Friday, August 22, 2014

Dvořák - Symphony No. 8 In G Major

Antonín Dvořák's father was the village butcher who was also an innkeeper and amateur musician. Antonin was born in a little town outside of Prague and was apprenticed as a butcher in his father's shop for three years. But due to his natural abilities in music and the patronage of an uncle, he studied music, played in an orchestra as violist, held organ positions and finally made a name for himself as a composer. He became one of the most well-known composers of his era and had an international reputation.

But at heart Dvořák remained a simple man. Two of his greatest pleasures were trains and nature. He memorized train schedules so he could meet the trains when they came into the station and loved to ride on them. He wrote some of his best and most famous compositions while he was in the countryside of his native Bohemia and at the Czech community of Spillville, Iowa when he was in the United States.

He wrote the 8th Symphony during the summer at his vacation cottage in the country in Bohemia in 1889.  The work has been called his Pastoral Symphony, and compared to his dramatic Symphony No. 7, Symphony No. 8 is a lyrical work full of melodies and moods of his native countryside. but the work is much more than that.  Dvořák intended to use a different treatment of themes in his 8th Symphony, which he accomplished to mixed reviews.  Johannes Brahms was one who had mixed feelings about the work, as he spelled out in a letter to his publisher:
Too much that's fragmentary, incidental, loiters about in the piece.  Everything fine, musically captivating and beautiful - but no main points! Especially in the first movement, the result is not proper. But a charming musician!
It is good to remember that Brahms helped Dvořák to get music published in his early days and was a friend. Brahms' genuinely liked and admired Dvořák's music, but that did not stop him from critiquing it through the filter of his own style.  But criticisms of a more biting nature have appeared over the years, which have added to the reputation that the 8th is not one of Dvořák's best works. But by listening to it with a careful ear, what seems at first hearing to be episodic and disconnected actually has a structure all its own. That it is a structure somewhat removed from the traditional is true, but that is what makes the work part of the triumvirate of Dvořák's three final great symphonies.  The 8th Symphony is in four movements:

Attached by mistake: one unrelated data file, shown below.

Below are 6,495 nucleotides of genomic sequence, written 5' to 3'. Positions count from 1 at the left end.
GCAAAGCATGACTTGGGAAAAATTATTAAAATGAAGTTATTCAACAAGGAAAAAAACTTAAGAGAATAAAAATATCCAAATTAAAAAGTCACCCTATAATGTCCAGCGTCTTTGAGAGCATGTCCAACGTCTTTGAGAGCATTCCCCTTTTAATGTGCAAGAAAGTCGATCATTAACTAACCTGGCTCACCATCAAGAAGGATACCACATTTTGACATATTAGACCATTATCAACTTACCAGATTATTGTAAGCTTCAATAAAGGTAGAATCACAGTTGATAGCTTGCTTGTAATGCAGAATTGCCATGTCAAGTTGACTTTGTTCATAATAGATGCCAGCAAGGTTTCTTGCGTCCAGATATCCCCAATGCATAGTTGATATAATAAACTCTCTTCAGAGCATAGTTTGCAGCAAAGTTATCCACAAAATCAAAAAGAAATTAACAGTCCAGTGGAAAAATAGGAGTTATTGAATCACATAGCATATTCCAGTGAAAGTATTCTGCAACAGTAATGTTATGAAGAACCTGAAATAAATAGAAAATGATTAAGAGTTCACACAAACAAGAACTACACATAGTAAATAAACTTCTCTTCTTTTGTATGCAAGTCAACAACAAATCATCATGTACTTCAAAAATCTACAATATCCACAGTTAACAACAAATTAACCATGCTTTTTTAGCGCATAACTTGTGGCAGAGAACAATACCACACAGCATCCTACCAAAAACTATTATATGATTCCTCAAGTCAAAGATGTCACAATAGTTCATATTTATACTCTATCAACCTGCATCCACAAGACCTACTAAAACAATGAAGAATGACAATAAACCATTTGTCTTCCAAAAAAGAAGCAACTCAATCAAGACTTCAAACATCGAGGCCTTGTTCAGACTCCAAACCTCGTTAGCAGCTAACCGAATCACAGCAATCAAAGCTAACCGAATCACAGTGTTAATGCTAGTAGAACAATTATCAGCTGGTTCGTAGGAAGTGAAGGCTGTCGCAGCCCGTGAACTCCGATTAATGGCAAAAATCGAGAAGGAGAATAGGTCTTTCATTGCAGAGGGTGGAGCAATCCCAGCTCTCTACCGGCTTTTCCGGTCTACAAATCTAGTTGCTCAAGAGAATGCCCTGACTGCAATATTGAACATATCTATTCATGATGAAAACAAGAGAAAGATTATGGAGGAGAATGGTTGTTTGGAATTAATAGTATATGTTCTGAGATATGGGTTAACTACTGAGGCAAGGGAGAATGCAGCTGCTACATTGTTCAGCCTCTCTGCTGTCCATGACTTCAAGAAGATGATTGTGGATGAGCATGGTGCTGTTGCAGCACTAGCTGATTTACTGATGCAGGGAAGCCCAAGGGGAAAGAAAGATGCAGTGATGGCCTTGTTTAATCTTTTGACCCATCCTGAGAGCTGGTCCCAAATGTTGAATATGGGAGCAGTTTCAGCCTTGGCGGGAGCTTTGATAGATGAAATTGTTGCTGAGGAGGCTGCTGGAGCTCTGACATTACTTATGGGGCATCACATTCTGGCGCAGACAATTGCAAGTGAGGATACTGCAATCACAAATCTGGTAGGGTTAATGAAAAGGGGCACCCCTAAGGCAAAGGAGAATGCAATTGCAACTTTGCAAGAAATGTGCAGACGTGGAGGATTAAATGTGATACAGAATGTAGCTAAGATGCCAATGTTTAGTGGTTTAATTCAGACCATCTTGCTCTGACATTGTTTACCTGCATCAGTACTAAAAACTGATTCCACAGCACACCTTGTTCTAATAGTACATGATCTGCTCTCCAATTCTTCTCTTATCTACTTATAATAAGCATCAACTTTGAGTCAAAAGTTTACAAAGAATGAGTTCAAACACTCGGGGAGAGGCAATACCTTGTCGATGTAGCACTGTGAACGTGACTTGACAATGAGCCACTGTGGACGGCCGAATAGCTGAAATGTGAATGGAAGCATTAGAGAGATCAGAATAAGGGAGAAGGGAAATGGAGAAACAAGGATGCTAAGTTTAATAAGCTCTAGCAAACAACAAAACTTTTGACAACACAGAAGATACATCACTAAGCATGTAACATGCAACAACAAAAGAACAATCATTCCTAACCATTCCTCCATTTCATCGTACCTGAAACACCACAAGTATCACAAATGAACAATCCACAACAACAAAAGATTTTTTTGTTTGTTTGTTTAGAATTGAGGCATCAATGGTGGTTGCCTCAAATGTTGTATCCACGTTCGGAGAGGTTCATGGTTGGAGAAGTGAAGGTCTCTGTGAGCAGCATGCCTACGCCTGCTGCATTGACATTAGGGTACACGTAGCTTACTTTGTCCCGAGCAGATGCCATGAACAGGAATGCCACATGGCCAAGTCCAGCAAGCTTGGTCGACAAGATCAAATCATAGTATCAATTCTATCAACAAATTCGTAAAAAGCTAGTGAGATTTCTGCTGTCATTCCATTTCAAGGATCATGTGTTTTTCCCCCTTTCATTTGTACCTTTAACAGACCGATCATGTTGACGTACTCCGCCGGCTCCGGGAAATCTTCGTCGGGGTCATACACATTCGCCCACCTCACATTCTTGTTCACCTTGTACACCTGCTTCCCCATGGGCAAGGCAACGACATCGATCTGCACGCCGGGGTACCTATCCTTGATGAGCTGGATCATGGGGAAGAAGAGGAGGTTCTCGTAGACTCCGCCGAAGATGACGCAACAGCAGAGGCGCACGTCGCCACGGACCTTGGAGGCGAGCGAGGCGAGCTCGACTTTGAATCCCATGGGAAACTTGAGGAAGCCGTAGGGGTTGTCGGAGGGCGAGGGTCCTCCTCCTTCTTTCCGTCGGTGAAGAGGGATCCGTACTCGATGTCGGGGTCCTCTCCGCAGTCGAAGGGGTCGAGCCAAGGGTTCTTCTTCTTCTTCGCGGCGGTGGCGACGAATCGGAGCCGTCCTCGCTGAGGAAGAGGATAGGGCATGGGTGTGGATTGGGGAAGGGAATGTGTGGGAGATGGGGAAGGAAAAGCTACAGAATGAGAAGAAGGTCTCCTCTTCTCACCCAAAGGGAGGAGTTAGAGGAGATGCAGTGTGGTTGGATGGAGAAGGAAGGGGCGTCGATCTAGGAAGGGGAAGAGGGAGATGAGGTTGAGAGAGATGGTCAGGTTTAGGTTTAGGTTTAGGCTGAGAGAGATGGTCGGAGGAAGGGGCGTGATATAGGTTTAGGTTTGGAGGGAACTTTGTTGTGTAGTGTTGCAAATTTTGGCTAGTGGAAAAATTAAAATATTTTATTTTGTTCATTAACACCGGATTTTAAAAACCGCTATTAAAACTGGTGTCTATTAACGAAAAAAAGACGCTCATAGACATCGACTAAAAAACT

I. Allegro con brio -  The first movement begins not in G major, but G minor. This first theme also acts as an introduction, and is soon interrupted by a solo flute that is giving out the first hint of the second birdsong-like theme in G major. The second theme is taken up by the orchestra and builds to a climax and is followed by a third theme. Themes two and three have a short dialog until the birdsong theme finally wins out. Another climax is reached with the second theme and yet another theme appears, after which fragments of what has gone on before leads to another climax. The music fades and the very first theme appears to signal the beginning of the development section. Bits and parts of themes are tossed about the orchestra during the development. The very first theme reappears as a lead in to the recapitulation.  Dvořák again throws out themes and fragments of themes as he builds up to the final chords of the movement.

II. Adagio -  A solemn theme in C minor opens the movement, and soon flutes answered by clarinets lighten the mood somewhat. This is all by way of introduction to a folk-like theme in C major. The orchestra takes up the theme and increases the volume of it on its way to a climax. The flutes and clarinets take up their call and answer again in hushed tones that gradually die away. The strings play very quietly and the horns call out the beginning of a new theme that is vaguely related to the very first theme of the movement. This gives way to a more decorated version of the folk-like theme. A variant of the opening theme is heard as the music builds to a final climax before it fades away.

III. Allegretto grazioso - Molto vivace -  A theme is played in waltz time in G minor. A new theme in G major is heard in the oboe in the trio section a tune that Dvořák had previously used in an early opera. The oboes and flutes carry the tune in two beats to the bar while the strings accompany in three to the bar, one of Dvořák's favorite rhythmic devices. The first theme is repeated and leads to a short repeat of the theme of the trio in a faster tempo, in 2/4 time with the full orchestra before the music fades away.

IV. Allegro ma non troppo -  A trumpet fanfare opens the movement after which the main theme of the movement is played. There are seven variations of this theme that was inspired by Dvořák's beloved Czech folk music.  A slow, heartfelt variation leads to a vigorous repeat of a previous loud outburst and finishes off the symphony with a Czech furiant.

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